The inflow of international capital into Asia from the end of 1998 has allowed the pegged ringgit to remain competitive as other regional currencies appreciated. The "undervalued" ringgit gives Malaysian export a price edge, resulting in a double-digit export growth in 1999. Consequently, Malaysia recorded large trade surpluses and as the selective capital controls require export proceeds to be brought back into the country, this has increased liquidity in the economy and revived domestic consumption. Strong export performance has attracted resources to this sector because it has the best growth prospect. In addition, Malaysia has very few protected industries that can benefit from a fixed exchange rate. As such there is no evidence as yet of resources misallocation. The "undervalued" ringgit has acted as a deterrent to a high import growth during the recovery period, thus further strengthening the balance of payment and international reserves position. As a result, the improvement in the current account position and the accumulation of the reserves are considered among the biggest achievement of the capital controls.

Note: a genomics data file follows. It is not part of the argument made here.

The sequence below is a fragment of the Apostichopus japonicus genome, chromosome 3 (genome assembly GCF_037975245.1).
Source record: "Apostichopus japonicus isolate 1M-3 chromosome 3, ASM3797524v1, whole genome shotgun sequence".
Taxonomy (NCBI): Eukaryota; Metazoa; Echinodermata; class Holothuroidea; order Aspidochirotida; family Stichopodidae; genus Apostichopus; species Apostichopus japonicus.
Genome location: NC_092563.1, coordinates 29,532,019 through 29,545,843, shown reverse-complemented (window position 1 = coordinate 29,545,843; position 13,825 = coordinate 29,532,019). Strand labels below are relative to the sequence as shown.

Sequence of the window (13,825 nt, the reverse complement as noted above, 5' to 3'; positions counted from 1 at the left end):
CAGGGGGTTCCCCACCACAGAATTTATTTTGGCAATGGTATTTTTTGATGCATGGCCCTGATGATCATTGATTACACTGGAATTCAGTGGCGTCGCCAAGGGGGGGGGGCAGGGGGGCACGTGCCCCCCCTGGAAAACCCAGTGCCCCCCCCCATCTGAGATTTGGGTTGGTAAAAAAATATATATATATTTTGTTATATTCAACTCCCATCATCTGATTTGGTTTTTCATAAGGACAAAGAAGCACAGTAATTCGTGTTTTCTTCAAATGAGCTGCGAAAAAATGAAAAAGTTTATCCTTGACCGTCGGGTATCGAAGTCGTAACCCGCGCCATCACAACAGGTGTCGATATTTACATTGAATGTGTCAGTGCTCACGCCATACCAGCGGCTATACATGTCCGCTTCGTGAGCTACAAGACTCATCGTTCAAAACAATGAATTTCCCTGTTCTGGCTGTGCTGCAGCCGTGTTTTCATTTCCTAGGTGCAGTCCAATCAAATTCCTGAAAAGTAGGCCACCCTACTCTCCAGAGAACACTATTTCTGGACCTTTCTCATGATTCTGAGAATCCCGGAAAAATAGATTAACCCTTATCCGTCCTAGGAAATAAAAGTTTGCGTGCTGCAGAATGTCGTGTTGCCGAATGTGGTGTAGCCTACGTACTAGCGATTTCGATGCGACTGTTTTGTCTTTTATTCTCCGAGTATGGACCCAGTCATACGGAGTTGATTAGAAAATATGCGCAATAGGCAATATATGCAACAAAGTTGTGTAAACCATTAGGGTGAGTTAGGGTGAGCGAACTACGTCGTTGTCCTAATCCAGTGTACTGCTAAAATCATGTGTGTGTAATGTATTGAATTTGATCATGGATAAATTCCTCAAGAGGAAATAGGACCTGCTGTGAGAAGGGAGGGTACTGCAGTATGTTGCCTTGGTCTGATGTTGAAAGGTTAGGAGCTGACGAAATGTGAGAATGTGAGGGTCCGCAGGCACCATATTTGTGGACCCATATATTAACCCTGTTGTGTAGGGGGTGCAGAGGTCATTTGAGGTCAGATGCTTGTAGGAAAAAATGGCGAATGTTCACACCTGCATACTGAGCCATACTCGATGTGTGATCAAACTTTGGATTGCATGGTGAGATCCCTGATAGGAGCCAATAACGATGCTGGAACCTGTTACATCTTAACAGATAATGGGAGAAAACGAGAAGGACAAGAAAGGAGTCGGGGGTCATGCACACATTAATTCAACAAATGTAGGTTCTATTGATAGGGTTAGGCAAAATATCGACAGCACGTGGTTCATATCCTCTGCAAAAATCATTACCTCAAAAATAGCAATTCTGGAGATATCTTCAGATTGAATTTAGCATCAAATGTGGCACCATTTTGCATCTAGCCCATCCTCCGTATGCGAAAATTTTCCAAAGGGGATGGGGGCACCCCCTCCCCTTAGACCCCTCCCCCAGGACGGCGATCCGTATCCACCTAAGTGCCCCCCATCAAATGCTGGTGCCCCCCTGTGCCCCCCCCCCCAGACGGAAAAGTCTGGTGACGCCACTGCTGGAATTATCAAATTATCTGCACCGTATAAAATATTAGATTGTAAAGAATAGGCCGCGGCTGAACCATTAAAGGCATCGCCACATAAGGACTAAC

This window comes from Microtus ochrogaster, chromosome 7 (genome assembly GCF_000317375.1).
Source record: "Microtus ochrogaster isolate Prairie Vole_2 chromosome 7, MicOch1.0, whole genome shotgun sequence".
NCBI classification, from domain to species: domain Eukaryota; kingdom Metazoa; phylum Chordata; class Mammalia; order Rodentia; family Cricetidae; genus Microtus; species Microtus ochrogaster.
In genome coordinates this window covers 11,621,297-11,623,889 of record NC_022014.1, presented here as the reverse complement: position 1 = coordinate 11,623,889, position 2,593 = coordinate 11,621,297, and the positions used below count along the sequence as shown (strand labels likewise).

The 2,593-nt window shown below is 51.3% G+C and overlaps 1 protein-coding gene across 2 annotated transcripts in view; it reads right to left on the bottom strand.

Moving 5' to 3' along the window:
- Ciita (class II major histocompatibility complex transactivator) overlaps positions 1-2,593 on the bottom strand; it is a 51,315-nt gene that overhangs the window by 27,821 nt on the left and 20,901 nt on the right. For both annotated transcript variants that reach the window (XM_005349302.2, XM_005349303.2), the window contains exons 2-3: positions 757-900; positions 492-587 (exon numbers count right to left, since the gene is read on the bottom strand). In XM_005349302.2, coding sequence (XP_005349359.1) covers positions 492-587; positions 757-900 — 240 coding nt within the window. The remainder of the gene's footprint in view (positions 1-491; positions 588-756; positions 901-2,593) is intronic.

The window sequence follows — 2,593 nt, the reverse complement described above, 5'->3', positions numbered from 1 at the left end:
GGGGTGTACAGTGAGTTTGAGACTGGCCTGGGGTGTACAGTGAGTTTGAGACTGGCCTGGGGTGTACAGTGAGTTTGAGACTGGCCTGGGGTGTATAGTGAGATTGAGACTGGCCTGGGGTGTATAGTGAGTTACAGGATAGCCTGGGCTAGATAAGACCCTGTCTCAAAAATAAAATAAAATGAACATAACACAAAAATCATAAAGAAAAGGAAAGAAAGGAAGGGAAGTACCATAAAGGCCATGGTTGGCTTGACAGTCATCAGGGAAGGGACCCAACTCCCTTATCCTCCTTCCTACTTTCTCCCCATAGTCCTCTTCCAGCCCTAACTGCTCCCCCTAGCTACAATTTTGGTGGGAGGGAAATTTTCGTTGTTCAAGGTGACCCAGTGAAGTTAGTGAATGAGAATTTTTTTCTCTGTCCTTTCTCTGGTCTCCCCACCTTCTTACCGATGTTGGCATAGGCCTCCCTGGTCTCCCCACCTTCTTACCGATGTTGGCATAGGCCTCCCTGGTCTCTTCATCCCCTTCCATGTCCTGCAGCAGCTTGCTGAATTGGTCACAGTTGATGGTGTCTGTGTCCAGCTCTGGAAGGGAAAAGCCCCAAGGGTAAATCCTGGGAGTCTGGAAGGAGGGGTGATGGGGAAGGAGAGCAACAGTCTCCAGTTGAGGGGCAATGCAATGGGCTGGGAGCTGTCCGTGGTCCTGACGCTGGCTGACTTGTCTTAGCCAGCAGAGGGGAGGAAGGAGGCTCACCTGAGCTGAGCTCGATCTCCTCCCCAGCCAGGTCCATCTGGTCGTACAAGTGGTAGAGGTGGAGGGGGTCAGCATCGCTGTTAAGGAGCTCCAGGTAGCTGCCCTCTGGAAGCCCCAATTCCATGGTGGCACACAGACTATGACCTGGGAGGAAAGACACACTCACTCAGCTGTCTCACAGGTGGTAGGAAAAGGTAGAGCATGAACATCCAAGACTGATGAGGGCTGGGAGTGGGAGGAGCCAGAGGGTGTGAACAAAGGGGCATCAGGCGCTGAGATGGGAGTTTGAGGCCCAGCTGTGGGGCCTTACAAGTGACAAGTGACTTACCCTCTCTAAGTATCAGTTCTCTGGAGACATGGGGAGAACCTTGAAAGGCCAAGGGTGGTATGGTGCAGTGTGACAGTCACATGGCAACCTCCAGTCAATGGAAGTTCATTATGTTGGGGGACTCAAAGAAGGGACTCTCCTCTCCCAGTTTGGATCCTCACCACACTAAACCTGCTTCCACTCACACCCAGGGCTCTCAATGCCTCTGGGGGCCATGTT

The Malaysian capital control measures restrict only short-term capital, which is normally invested in the equity market, but it continues to encourage the inflow of FDI. Investment in equity market can easily leave the country if current sentiment changes but FDI are investments in the manufacturing sector, with longer gestation period and closer linkages to the domestic economy. The separation between short- and long-term capital was essential for the recovery of the Malaysian economy because the selective capital controls did not deter the inflow of long-term foreign capital.